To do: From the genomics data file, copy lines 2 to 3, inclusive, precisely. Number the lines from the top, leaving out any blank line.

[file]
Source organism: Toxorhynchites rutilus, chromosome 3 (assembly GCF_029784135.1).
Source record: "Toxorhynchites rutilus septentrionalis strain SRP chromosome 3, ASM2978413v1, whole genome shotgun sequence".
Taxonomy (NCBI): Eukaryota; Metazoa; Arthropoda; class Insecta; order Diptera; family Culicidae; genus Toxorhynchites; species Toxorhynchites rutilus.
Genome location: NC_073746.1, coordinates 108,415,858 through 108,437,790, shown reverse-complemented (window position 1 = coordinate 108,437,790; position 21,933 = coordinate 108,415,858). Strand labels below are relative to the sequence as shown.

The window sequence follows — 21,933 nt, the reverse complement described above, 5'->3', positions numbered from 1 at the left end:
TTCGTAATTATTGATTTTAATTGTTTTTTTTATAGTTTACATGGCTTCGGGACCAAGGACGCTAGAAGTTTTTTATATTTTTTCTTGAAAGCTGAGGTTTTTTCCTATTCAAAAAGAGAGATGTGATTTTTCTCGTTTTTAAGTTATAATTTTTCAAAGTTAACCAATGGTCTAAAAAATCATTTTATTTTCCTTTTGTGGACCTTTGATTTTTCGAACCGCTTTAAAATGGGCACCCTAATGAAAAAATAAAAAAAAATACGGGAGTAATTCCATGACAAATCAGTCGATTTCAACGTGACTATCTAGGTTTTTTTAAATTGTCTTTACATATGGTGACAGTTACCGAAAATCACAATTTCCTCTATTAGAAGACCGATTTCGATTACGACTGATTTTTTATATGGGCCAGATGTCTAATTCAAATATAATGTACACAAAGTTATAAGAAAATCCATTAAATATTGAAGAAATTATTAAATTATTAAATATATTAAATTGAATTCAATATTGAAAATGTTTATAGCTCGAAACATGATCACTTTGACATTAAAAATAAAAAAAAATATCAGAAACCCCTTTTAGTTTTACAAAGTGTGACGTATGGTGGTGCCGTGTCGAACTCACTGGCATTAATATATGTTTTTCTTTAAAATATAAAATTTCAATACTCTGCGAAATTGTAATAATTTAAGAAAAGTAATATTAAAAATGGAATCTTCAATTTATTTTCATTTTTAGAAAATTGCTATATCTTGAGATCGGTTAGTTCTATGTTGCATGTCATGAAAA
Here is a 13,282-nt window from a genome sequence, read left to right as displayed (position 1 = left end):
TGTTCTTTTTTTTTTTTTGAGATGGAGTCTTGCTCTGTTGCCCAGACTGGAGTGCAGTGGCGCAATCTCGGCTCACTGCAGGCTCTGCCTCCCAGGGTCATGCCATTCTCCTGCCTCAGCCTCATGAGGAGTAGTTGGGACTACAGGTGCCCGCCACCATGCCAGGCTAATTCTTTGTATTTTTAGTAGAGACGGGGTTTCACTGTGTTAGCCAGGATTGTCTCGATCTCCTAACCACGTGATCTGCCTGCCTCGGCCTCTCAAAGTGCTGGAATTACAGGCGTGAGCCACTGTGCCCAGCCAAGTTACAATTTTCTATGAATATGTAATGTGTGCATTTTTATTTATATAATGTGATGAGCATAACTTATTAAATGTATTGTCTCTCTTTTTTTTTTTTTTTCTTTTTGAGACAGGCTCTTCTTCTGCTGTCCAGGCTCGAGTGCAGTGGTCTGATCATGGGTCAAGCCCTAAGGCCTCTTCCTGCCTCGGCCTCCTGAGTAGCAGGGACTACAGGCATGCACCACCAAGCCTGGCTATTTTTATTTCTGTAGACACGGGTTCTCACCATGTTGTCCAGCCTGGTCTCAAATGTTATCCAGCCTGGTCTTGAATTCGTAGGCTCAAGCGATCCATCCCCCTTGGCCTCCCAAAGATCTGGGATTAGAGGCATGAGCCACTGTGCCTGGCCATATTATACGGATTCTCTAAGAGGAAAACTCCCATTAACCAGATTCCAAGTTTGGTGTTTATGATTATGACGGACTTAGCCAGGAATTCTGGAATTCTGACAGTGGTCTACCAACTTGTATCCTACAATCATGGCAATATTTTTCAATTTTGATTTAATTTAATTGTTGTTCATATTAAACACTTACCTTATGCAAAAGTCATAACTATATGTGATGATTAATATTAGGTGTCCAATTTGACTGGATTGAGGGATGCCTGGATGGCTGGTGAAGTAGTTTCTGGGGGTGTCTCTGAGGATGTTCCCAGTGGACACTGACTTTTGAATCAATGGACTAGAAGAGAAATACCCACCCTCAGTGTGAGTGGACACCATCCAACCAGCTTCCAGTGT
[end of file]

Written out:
Source record: "Toxorhynchites rutilus septentrionalis strain SRP chromosome 3, ASM2978413v1, whole genome shotgun sequence".
Taxonomy (NCBI): Eukaryota; Metazoa; Arthropoda; class Insecta; order Diptera; family Culicidae; genus Toxorhynchites; species Toxorhynchites rutilus.